Vocations:  After her Grandma Rosina passed away, LaDawn took a job position with Farmers Insurance Group.  Following a stint in the insurance industry, she took a part-time position with the Motor Vehicle Division of the North Dakota Department of Transportation (DOT) which evolved into several positions over a one and a half year period of time.  Eventually, LaDawn accepted a full-time position with the DOT and worked there for nine years.  Recently, she accepted a position with the ND Department of Public Instruction. 

Hobbies:  Growing up in near-western North Dakota, LaDawn developed a fondness for rodeos and bullriding – happily as a fan and not as an active participant!  She also enjoys scrapbooking and has made and given scrapbooks as gifts.  She’s also part of a bowling league and plays sand volleyball in the summer. 

Spiritual Backgrounds:  During her young years, LaDawn attended the Evangelical Lutheran Church in Zap, North Dakota and was baptized and confirmed there.  After living in Bismarck and attending church with her Grandpa Walter, LaDawn transferred her membership to Calvary.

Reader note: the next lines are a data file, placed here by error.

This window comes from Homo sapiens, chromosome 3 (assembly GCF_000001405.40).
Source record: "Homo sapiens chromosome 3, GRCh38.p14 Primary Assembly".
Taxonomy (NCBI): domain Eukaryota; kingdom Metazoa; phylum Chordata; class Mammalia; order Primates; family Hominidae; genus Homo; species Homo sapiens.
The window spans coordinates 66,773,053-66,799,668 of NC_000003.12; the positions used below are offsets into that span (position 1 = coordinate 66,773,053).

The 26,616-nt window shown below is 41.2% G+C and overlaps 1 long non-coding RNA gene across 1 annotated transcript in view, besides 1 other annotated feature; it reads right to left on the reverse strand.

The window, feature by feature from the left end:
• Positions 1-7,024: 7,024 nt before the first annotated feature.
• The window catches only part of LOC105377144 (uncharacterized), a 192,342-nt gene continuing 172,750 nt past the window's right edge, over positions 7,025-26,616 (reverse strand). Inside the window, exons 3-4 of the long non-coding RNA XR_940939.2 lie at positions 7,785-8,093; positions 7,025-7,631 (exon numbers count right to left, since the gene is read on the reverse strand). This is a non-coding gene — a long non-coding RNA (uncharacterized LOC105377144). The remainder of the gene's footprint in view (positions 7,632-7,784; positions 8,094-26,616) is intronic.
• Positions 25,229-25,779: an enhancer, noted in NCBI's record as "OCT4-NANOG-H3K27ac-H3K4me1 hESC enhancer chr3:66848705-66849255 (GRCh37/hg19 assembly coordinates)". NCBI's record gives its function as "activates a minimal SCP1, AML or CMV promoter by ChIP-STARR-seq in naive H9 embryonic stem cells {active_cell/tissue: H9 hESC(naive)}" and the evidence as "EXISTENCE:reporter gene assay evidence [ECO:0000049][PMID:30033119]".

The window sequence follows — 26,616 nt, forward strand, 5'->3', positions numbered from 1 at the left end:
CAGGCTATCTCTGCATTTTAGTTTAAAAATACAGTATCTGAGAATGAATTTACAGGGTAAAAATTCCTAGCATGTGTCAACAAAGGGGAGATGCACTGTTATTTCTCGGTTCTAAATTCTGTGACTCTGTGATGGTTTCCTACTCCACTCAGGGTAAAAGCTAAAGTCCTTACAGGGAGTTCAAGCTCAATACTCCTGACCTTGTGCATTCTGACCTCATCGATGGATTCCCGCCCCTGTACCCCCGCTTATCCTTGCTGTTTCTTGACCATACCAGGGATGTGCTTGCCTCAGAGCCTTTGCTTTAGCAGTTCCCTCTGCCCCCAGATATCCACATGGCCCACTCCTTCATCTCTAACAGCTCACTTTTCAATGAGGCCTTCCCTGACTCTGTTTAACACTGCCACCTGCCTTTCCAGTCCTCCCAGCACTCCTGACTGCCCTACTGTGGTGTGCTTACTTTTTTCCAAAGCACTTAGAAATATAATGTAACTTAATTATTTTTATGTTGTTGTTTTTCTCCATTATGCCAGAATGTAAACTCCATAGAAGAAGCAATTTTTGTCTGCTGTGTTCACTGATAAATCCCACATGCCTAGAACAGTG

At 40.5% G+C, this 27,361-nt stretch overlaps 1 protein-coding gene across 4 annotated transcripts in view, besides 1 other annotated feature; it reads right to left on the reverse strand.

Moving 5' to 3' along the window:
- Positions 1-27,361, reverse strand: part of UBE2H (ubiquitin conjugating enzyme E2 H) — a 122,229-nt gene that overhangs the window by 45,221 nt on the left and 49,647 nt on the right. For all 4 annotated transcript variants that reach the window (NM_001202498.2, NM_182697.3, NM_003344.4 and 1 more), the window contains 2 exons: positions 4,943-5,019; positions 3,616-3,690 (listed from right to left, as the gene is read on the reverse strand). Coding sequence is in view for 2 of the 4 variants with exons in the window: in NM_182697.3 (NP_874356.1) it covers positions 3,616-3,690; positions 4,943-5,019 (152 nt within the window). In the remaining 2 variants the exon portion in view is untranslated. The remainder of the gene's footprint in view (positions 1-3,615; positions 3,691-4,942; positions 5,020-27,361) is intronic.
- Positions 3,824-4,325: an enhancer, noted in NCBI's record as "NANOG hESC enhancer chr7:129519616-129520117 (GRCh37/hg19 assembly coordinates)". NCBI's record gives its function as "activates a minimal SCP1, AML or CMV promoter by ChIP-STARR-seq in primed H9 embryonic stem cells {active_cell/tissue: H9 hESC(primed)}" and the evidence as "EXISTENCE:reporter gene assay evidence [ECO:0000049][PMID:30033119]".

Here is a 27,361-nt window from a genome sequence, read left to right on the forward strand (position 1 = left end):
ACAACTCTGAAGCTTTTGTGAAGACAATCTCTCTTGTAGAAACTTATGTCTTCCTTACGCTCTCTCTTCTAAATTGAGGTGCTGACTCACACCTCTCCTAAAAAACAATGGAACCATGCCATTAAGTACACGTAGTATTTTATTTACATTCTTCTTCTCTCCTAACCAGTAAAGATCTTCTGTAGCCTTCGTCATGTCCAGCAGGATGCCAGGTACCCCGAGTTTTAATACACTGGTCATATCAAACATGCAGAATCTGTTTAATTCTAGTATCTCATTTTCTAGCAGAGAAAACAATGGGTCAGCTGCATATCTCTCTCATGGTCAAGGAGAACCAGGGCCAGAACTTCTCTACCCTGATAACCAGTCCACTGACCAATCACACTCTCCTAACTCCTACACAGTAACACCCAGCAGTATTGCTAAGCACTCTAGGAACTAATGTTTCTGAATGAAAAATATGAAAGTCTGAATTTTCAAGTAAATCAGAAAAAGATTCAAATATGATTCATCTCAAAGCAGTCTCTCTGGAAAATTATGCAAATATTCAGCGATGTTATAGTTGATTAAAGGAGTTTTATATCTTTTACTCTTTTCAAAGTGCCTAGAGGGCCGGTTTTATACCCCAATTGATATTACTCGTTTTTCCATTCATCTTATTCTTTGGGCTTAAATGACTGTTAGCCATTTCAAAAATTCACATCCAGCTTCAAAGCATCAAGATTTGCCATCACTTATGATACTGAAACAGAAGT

Did You Know. . .  LaDawn has a special interest in the 1950’s era.  She enjoys learning about that period of time and is quite fascinated with it.  She also is a devoted television follower of the Nascar circuit.


Oscar Ebel was born during the time his family lived on a farm south of Medina, North Dakota.  Helena was born to parents that lived in Tappen, North Dakota.  Their spiritual backgrounds is what brought the two together.  They met in their early 20’s when Oscar, whose family attended a Congregational Church, attended a spring cantata being presented at the Evangelical United Brethren Church in Tappen.  It turns out that Helena (who, by the way, still sings in Calvary’s Adult Choir) was singing in the choir at a spring cantata.  The Ebels will be celebrating their 57th wedding anniversary in May.  As a young couple, they lived in Jamestown and then job opportunities eventually had them relocating to Bismarck.


Helena and Oscar have three children, two sons and one daughter, and 7 grandchildren.  One son lives in Minneapolis and is a general manager for the Burlington Northern Santa Fe railroad.  The Ebel’s daughter lives in Colorado Springs and is home-schooling three teen-aged sons.  The Ebel’s other son lives in Jamestown and is a machinist for Champ, a Canadian manufacturing firm.